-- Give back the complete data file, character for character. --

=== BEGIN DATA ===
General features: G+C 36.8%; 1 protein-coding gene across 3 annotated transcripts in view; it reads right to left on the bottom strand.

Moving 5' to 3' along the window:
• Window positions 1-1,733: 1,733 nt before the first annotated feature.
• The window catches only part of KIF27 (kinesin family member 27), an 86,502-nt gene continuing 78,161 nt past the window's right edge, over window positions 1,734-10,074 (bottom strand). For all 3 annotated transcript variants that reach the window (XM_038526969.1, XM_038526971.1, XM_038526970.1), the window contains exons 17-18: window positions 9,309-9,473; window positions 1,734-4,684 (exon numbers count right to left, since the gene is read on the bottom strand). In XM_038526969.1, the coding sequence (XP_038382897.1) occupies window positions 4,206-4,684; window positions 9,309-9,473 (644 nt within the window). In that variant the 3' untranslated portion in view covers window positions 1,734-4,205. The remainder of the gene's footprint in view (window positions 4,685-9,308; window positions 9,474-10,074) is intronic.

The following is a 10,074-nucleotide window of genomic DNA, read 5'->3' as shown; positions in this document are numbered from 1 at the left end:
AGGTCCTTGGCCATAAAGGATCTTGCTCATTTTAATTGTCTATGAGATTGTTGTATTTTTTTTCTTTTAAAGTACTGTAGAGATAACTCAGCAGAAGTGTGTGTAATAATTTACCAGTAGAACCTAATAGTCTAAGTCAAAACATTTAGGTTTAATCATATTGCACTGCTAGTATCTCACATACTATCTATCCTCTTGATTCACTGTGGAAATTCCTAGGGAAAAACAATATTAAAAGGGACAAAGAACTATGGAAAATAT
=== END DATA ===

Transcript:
General features: G+C 36.8%; 1 protein-coding gene across 3 annotated transcripts in view; it reads right to left on the bottom strand.

Moving 5' to 3' along the window:
• Window positions 1-1,733: 1,733 nt before the first annotated feature.
• The window catches only part of KIF27 (kinesin family member 27), an 86,502-nt gene continuing 78,161 nt past the window's right edge, over window positions 1,734-10,074 (bottom strand). For all 3 annotated transcript variants that reach the window (XM_038526969.1, XM_038526971.1, XM_038526970.1), the window contains exons 17-18: window positions 9,309-9,473; window positions 1,734-4,684 (exon numbers count right to left, since the gene is read on the bottom strand). In XM_038526969.1, the coding sequence (XP_038382897.1) occupies window positions 4,206-4,684; window positions 9,309-9,473 (644 nt within the window). In that variant the 3' untranslated portion in view covers window positions 1,734-4,205. The remainder of the gene's footprint in view (window positions 4,685-9,308; window positions 9,474-10,074) is intronic.

The following is a 10,074-nucleotide window of genomic DNA, read 5'->3' as shown; positions in this document are numbered from 1 at the left end:
AGGTCCTTGGCCATAAAGGATCTTGCTCATTTTAATTGTCTATGAGATTGTTGTATTTTTTTTCTTTTAAAGTACTGTAGAGATAACTCAGCAGAAGTGTGTGTAATAATTTACCAGTAGAACCTAATAGTCTAAGTCAAAACATTTAGGTTTAATCATATTGCACTGCTAGTATCTCACATACTATCTATCCTCTTGATTCACTGTGGAAATTCCTAGGGAAAAACAATATTAAAAGGGACAAAGAACTATGGAAAATAT